Can machines actually be more creative than humans?
The Short Story
McCann Japan (an ad agency) created a robot that used artificial intelligence to create a commercial that was preferable to the one created by humans. If AI ‘bots can do creative work, is there any job that is safe? Insert paranoia here.
We’ve been hearing about artificial intelligence (AI) for a long time. You know, it’s that part of computer science where the computer learns and then teaches itself so that it’s always getting better information and making better decisions. We’ve all seen the horror stories. Either we all become floating puffs that do nothing, like in the Disney movie Wall-E, or the machines take over and decide we’re not necessary. Neither one is really a desirable outcome.
The reality of AI has looked a bit different than the dystopian nightmares of the movies. The personal assistant feature on your cell phone is an example. They “learn” from your repeated patterns and online habits. However, they don’t go out searching for larger and larger amounts of information on their own. They learn from what we give them. So, we limit the parameters of their learning and we stay safe, right?
Welllllll, not exactly.
You see, this brilliant person at McCann’s Japan office (McCann is a massively large ad agency), Shun Matsuzaka, created an AI bot that took massive amounts of advertising data, including response and expectation information and demographic data, and created a commercial. The commercial was for Clorets gum, emphasizing the 10-second burst of fresh breath one gets when first popping the gum. The commercial was compared to one for the same product created by humans. In an online poll, the human ad barely beat the AI ad by a narrow margin. When graded by ad executives, though. the AI ad won. Easily.
A robot not only did my job, it did all the jobs of an entire creative team, short of actually producing the commercial (real people had to get involved somewhere).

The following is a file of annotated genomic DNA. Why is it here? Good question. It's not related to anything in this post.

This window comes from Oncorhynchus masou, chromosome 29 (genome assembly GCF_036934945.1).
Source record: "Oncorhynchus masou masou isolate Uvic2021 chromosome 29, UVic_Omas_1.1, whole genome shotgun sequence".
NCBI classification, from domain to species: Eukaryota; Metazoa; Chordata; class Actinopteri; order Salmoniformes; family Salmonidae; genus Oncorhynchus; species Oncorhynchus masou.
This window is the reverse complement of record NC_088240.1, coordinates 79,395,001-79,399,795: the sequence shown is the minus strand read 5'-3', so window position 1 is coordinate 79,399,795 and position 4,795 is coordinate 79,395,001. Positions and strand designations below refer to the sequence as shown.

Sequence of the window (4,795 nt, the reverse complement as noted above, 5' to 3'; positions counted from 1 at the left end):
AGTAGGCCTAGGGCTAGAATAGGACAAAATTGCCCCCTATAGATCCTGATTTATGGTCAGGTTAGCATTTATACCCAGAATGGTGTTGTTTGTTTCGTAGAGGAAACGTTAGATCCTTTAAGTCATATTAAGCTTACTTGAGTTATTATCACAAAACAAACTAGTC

Okay, breathing deeply here, trying to not panic. The AI bot really only did data analysis and spit out a solution that then had to be fulfilled by humans who almost certainly made adjustments along the way. That’s not the same as actually taking a Creative Director’s job, except for the part where they … uhm, … well …
Yeah, this is fucking scary.
I didn’t mind AI too much when it was doing things like making dinner reservations and reminding me to pick up my laundry. I didn’t have anyone doing that for me before, so it was a help, not a hindrance.
AI taking over unskilled factory jobs hasn’t bothered me that much. We’ve seen it coming long enough to prepare for it, to help people in unskilled positions begin developing the skills they need to get better jobs that AI won’t fill until they’re dead, or at least retired.
But I’m growing increasingly concerned here. According to Forrester research, by 2025 AI robots of various forms will replace seven percent of the jobs that currently exist. Now, that number is misleading. That’s seven percent total job loss. What they’re slower to tell us is that sixteen percent of jobs, especially administrative and office support positions, will be gone. We’re supposed to be happy that nine percent of those jobs lost are replaced with other jobs, such as robot monitoring professionals, data scientists, automation specialists, and content curators. That seven percent is just the net loss.
That study was released last year, though, before Mr. Matsuzaka’s creative bot. This totally changed the equation. Creative services employee millions of people in almost every form of business in the world. If bots can take all those jobs, that number jumps much higher than seven percent.
Adding to the problem is the fact that other areas, such as engineering and construction, finance and service management, and logistics and distribution are all looking at ways AI can streamline their processes and complete them faster and more efficiently than do humans.
If there is any reprieve, it lies in the fact that there is a shortage of AI developers. For now. The biggest shortage at the moment in is the automotive sector, which is really trying to get something safe and driverless on the market ASAP. They’re spending millions of dollars on the bsst AI experts. If you’re looking for a career field, children, that’s the leader at the moment.
But where there is demand, there is always a market ready to fill it. If immigration becomes a problem, which is possible, companies will simply move AI development to where the talent is. The shortage won’t last for long.
Just this morning, after I thought I had this article finished, brokerage firm Charles Schwab announced they will begin using a hybrid robo-human method of dispensing investment advice. The human is just there primarily to keep investors from getting the heebie-jeebies working with an automated system. Those high-priced brokers could soon be without jobs.
Artificial Intelligence is coming for my job. For your job. For all our jobs. The bot at McCann’s? It’s going to try composing music next.
I can’t help but wonder if one day we all might forget how to think for ourselves at all.
With any luck, I’ll be dead by then.